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Review: Asus ROG Strix G15 Advantage Edition

by Tarinder Sandhu on 5 July 2021, 14:01

Tags: AMD (NYSE:AMD), ASUSTeK (TPE:2357)

Quick Link: HEXUS.net/qaeqsh

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Introduction

AMD has made decent incursions into the laptop space with its latest CPUs. The U- and H-series offer compelling performance and solid battery life, so it's little wonder that more manufacturers have added AMD Ryzen to existing Intel Core options.

Up until recently, however, AMD had no play for powerful GPUs housed in said gaming laptops. Nvidia enjoyed total domination until RDNA 2 Mobile Radeon chips were announced last month.

Looking to provide a one-stop shop for premium gaming, AMD has worked with Asus to release the ROG Strix G15 Advantage Edition laptop touting a Ryzen 9 5900HX processor and Radeon RX 6800M graphics. A synergistic match made in heaven or simply not as good as the best from Intel and Nvidia? Let's find out.

Immediate impressions are of an old-school industrial design perfused with RGB. The plastic chassis doesn't have the luxurious feel of, say, a Lenovo Legion 5 Pro, but to Asus' credit, build quality is solid and free of annoying squeaks or rattles. Have a cloth handy, though, as the lid is a veritable fingerprint magnet.

You certainly can't miss neither the RGB bar wrapping around the bottom nor the RGB-backlit keys whose lighting is per-key configurable. The default hues aren't overly distracting and leave a soft glow around lap or desk. Shortcut keys (Fn+F4) enable toggling through various effects through the Aura ecosystem, and if you so wish, can be turned off altogether.

Typing is an okay experience, too, as there's a nice amount of travel and feedback from the well-spaced keys, though we miss the numpad present on many competitors. Asus instead chooses to use this right-hand section for multimedia keys. The trackpad, meanwhile, is average. Notice something missing? Though the chassis measures 354mm x 259mm x 27mm, Asus bizarrely finds no space for a card reader or webcam, which is wholly irritating in today's age of working from home. Audio is surprisingly good, with lots of heft and plentiful bass.

This G513QY is offered in two screen options: FHD at 300Hz and QHD at 165Hz, and we have the latter. The non-touch FreeSync IPS panel offers a good colour gamut and produces a clean, even image across the 15.6in panel. Given its size, we ran it with Windows scaling set to 150 per cent.

Tipping the scales at 2,324g is about par for the 15in gaming laptop course. Weight is distributed evenly across the chassis meaning it's easy to grip in one hand. The gamer feel is reinforced by the interchangeable accent on the bottom-right as we look at it. Asus provides a couple of bundled options over the red our sample ships with, and adventurous types can 3D-print their own.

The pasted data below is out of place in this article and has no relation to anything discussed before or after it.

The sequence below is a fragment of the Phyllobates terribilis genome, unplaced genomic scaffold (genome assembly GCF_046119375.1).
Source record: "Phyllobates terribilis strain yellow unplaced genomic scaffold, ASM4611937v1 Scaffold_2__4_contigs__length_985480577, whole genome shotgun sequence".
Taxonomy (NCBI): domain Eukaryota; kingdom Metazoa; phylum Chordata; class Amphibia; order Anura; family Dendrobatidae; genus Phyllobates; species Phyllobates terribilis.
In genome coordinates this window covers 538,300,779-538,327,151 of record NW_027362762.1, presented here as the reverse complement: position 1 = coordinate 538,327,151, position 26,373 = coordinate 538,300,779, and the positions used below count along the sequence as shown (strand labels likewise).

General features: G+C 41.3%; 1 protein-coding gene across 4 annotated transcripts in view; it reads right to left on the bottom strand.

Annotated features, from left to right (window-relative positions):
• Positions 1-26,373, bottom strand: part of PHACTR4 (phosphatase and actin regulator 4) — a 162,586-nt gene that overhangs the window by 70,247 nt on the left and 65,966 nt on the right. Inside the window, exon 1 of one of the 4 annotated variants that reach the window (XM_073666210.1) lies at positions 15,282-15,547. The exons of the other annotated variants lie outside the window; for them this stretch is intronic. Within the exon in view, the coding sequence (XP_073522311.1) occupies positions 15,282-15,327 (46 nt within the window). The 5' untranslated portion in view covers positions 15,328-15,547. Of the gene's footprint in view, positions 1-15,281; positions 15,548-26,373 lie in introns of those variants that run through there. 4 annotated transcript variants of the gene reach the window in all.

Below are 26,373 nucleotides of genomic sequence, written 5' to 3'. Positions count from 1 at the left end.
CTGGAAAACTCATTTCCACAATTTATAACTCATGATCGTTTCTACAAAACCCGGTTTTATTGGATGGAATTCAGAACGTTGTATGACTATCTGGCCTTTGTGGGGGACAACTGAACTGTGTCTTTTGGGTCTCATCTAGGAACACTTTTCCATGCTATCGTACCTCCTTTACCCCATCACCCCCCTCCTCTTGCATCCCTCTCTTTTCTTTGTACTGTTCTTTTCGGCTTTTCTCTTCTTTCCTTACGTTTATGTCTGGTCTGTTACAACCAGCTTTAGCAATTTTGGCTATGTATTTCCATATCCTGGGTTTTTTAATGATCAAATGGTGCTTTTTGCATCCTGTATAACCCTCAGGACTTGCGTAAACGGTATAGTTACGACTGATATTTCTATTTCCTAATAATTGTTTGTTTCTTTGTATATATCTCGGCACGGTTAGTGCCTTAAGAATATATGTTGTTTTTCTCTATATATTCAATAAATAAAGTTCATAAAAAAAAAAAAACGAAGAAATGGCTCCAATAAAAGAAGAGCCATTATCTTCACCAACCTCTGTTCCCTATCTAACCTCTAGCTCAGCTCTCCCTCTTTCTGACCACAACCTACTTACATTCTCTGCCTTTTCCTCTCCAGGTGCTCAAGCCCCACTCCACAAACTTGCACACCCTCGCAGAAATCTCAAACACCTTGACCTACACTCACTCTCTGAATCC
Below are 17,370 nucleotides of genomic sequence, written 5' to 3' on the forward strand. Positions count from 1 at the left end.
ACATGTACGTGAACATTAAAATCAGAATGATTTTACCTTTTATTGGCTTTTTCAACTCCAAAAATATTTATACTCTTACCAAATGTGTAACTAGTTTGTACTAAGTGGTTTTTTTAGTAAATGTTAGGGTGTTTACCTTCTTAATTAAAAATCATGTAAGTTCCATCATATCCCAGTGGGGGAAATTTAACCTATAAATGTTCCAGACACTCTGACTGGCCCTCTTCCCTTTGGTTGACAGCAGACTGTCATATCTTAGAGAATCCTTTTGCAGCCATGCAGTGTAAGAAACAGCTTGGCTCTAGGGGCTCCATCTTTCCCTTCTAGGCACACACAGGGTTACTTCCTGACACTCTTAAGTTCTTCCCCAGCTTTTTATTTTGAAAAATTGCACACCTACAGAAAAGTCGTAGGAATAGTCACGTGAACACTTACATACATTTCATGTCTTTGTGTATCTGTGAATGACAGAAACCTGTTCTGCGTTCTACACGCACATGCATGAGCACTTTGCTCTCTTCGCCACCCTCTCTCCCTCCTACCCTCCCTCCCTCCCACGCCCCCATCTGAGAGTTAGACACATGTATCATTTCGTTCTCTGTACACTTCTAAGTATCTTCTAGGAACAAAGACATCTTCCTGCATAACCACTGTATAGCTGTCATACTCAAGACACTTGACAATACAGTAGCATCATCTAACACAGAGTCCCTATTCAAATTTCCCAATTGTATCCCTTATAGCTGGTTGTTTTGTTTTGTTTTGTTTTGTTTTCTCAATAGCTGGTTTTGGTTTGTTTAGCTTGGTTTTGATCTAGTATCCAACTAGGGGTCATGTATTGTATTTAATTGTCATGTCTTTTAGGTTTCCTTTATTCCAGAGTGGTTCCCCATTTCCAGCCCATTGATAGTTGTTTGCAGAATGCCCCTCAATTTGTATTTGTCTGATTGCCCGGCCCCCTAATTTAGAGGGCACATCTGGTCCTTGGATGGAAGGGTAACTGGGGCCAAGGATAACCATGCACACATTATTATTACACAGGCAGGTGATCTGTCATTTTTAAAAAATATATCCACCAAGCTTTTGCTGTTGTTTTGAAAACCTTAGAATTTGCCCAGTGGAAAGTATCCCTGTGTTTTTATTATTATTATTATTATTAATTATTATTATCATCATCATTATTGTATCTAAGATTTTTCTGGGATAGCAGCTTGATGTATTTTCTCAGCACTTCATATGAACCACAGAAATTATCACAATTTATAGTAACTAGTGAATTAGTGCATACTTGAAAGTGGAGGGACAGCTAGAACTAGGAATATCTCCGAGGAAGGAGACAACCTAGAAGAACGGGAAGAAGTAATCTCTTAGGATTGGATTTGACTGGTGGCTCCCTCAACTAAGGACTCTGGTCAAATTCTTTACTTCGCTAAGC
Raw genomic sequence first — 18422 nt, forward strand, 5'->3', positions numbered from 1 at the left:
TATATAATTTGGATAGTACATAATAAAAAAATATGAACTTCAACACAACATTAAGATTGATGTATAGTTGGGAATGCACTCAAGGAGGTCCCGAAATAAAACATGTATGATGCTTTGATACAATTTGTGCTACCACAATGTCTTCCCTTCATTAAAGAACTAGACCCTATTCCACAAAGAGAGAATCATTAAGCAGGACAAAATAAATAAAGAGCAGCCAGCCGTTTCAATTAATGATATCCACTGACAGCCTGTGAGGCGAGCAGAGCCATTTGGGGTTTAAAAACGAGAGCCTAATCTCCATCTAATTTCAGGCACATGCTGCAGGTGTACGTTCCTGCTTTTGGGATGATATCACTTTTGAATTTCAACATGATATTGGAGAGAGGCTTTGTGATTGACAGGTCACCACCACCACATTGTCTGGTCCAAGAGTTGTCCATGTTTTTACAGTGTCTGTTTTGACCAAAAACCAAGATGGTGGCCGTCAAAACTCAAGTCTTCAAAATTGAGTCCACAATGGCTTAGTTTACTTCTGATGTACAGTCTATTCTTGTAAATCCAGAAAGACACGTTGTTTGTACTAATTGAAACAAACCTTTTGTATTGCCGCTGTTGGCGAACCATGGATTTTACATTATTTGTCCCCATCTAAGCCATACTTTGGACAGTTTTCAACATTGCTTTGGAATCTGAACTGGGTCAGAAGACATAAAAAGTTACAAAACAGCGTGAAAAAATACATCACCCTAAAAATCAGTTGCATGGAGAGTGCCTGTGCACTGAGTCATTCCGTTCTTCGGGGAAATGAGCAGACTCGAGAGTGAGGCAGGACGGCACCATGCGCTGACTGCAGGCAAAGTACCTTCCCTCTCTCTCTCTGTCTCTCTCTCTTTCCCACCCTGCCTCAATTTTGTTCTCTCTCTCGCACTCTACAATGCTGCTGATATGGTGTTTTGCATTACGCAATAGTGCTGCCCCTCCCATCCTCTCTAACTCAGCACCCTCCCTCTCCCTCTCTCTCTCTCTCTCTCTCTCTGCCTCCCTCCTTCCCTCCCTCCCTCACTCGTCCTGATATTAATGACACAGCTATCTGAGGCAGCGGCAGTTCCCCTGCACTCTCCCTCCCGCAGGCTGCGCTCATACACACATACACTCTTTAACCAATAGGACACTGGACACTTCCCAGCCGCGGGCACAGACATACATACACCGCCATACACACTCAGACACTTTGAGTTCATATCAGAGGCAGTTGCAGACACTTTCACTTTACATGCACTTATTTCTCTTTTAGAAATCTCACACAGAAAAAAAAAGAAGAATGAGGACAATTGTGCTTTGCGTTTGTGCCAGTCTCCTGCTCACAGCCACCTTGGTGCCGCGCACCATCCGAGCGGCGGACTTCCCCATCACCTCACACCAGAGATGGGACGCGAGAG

The ports department includes the usual HDMI 2.0b, headphone and Ethernet yet is compromised by a lack of USB speed. Two Type-A line the left-hand side whilst a Type-A and Type-C (100W) are situated on the rear alongside the power inlet. That's reasonable from a volume perspective but know the maximum speed is only 5Gbps, which we consider poor in mid-2021.

Most prospective buyers will look past these shortcomings and focus on headline specifications. Rightly so, as it's bit of a beast. Multiple configurations exist. Ours is nearer the top end and identified as G513QY-HQ008T. Eight-core, 16-thread Ryzen 9 5900HX is paired with 16GB of DDR4-3200 memory. An Intel 670p 1TB NVMe SSD is on point for storage duties and the premium Radeon RX 6800M 12GB (145 to 160W under SmartShift) provides the gaming grunt. £1,900 is the asking fee for such performance, which sounds eminently reasonable until one peruses the specifications of the aforementioned Legion 5 Pro.

Asus provides four operational modes through the Armoury software. We benchmarked with Performance that rarely enables the laptop's fans to switch off when running low-load programs. Supplied with a bulky 280W fanless adapter, the laptop pulls close to 200W under full chat and causes the upper parts of the keyboard deck to become warm but not overly hot to the touch. Vents on three sides do a good job at expelling heat evenly.

Running a game naturally increases the strain on the cooling and consequently ramps up noise to levels we'd not be happy with unless wearing headphones. Shortcuts offer a Silent Mode, which does mostly what it says on the tin, albeit at the expense of framerate and overall performance. We feel as if the 190W of total load is a little too much for the cooling and form factor on offer.

The real reason you have come to this review is to see if Radeon RX 6800M can mix it with the big boys of the mobile GeForce world...